This blog post intends to take us to a completely different thought space and challenge our base premises. Ericsson speaks about 50 billion things connected by 2020. Likewise Cisco and Intel talk about the internet of things. Is that really interesting though? Is it relevant to consider what “things” will continue to exist or is it more interesting to ask why things exist in the first place? Continue reading
How can ecosystems respond to soaring mobile data traffic and the risk of exhausting network capacity? Making new spectrum available is an obvious response, but two other elements are rapidly gaining in importance. Frequencies are the fuel for a fantastic mobile future, but it is vital to ensure the spectrum plans and combinations can be realized in large volumes on both the network and the device side to bring the full value to society.
In my last post, we looked at the first three categories from the ERRC (eliminate-raise-reduce-create) grid for a European telecom operator to pursue a successful Blue Ocean strategy. Today, I want to look at what an operator should create to find that clear Blue Ocean. Continue reading
In this column, Monika has written a few great blog posts on city development and challenges for cities as they grow rapidly, and one of my posts discussed city dwellers based on an Ericsson ConsumerLab study not too long ago. So I decided to give a snapshot of today’s city life from my point of view.
This is the fourth post in the series related to Blue Ocean Strategy in the Networked Society. In my previous post I discussed the “Red Ocean” market of the European operator. Here, I will examine the strategy that the operator would have to pursue in order to create the uncontested Blue Ocean market. There is a lot of information to get through, so we will divide the issues into two posts. Continue reading
This week, I was guest speaker at a big shopper marketing event arranged by Markedsforing.dk in Copenhagen. The people there were high-ranking marketing people from more than 50 Danish companies from all types of industries: toys, postal services, beauty products, banking, travel… well, you name it.
Every era has historically had a main area of work or value-creating activity. Most of us think about employment and occupations as something that emerged with industrial society. During the era of “hunting and gathering,” the family, group and community were engaged in all things required in order to survive and have a decent life. These activities involved hunting, gathering food, making fire, creating clothing and so on. Continue reading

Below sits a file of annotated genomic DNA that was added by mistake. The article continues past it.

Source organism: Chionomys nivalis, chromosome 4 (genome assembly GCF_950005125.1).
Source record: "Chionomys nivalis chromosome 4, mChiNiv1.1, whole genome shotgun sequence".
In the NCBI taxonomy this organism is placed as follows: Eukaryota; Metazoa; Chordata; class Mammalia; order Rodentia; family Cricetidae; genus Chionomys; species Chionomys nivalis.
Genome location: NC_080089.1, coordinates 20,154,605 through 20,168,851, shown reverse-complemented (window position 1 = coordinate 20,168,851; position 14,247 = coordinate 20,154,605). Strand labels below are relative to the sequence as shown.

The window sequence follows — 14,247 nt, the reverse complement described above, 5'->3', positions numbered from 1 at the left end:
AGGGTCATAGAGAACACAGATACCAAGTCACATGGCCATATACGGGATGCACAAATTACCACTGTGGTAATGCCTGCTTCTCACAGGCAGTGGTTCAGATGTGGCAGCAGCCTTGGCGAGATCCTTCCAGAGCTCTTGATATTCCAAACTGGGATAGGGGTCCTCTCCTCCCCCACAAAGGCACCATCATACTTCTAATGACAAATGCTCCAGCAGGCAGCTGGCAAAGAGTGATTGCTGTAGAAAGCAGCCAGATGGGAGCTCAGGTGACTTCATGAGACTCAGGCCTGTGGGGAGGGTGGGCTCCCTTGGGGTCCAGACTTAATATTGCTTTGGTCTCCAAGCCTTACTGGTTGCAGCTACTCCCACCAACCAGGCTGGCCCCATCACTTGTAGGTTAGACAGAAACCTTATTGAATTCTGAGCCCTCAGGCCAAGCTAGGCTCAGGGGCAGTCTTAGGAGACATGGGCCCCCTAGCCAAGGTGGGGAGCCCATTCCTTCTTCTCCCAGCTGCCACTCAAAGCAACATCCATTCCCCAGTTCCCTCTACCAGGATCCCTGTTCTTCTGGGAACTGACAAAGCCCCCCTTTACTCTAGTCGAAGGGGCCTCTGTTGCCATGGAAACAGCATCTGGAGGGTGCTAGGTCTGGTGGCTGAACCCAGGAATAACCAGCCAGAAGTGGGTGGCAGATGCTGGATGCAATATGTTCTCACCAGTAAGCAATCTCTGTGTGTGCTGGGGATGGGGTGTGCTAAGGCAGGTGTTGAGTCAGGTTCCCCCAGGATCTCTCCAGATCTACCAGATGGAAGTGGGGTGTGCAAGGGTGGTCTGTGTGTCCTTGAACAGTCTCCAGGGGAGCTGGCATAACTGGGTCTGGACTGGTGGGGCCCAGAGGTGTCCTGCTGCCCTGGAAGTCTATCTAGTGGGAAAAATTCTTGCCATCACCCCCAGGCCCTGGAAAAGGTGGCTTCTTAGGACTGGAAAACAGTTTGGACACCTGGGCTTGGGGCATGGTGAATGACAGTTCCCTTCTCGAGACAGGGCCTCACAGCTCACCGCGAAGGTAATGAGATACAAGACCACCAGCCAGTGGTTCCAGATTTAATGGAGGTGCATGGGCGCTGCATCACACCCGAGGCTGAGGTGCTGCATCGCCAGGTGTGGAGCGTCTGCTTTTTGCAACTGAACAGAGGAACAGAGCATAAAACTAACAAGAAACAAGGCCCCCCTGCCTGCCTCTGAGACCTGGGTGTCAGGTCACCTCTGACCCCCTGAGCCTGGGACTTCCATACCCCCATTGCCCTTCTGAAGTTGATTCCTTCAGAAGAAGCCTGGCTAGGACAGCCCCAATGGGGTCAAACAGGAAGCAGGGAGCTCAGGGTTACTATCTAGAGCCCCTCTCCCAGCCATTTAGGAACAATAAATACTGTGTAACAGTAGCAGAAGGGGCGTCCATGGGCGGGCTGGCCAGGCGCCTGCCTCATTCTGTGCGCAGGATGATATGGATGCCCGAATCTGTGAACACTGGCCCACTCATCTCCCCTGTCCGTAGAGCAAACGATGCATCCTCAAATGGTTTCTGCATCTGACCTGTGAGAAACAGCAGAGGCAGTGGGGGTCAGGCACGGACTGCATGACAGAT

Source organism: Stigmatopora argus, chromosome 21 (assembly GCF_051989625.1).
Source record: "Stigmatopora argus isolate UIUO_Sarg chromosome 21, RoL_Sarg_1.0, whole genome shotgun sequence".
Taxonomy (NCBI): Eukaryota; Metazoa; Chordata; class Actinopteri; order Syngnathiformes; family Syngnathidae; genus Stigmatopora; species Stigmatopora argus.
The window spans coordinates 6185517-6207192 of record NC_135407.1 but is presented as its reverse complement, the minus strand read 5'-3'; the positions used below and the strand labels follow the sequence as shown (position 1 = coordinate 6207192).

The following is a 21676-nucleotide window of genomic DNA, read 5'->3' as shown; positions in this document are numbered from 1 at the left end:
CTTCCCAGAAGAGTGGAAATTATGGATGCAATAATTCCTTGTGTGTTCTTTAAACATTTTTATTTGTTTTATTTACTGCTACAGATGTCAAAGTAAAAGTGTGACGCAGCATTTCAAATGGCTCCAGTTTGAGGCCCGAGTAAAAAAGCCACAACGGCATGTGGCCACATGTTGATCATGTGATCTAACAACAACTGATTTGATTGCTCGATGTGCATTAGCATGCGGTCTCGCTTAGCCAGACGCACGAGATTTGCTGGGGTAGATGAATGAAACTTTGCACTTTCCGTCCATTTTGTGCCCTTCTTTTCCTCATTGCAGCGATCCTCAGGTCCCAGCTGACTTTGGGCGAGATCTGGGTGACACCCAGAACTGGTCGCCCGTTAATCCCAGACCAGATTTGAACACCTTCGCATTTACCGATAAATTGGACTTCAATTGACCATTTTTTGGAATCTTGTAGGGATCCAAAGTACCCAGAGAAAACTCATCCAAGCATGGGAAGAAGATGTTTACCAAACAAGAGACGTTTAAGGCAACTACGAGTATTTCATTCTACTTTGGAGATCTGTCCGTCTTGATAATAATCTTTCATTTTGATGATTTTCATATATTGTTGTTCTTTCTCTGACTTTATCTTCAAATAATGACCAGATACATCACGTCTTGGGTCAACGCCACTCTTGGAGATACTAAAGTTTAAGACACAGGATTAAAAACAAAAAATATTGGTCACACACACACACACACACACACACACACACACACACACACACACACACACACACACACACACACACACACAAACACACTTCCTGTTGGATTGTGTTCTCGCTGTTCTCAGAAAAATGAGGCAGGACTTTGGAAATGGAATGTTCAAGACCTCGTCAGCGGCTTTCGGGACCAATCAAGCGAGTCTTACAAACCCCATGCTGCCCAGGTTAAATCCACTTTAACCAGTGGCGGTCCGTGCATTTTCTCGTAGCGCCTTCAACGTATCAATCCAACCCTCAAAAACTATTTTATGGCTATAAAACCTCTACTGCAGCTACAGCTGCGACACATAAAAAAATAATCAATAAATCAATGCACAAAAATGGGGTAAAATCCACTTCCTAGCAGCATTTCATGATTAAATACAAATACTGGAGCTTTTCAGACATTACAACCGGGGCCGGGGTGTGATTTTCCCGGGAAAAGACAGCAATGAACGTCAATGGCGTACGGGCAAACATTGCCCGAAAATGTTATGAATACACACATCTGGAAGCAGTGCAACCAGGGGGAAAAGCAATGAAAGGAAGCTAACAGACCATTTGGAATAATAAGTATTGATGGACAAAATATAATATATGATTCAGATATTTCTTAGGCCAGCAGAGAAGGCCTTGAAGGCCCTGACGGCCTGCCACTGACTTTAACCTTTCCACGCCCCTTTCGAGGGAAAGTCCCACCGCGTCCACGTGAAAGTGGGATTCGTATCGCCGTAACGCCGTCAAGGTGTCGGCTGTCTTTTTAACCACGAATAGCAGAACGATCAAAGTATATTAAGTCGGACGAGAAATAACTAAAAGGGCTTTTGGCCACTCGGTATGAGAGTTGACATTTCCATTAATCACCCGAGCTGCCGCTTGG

Twitter has always been one of my favorite social media platforms. Not primarily because it allows me to chat with friends but rather because #hashtags allow me to tap into world of opinion and views. I can pick one topic I’m interested in and get new insights and inspiration from people with similar perspectives. Continue reading
A short while ago we outlined how NASCAR provides fans with an integrated live and multimedia experience. The next big thing is to bring fans of ball sports into a new key event experience environment, where live and multimedia is integrated. The first step is to upgrade venue coverage and capacity and then begin broadcasting video at arenas and venues to new “fansy-phones” – .e.g. phones specifically designed with great sports-viewing capabilities. Continue reading
Just like other major, historical shifts, the Networked Society will fundamentally change working life as we know it. It will change the type of business and value-creating activities we are engaged in; it will change how businesses are organized and the business development processes; it will change how we as individuals are working and the skills and knowledge we will need to acquire. Continue reading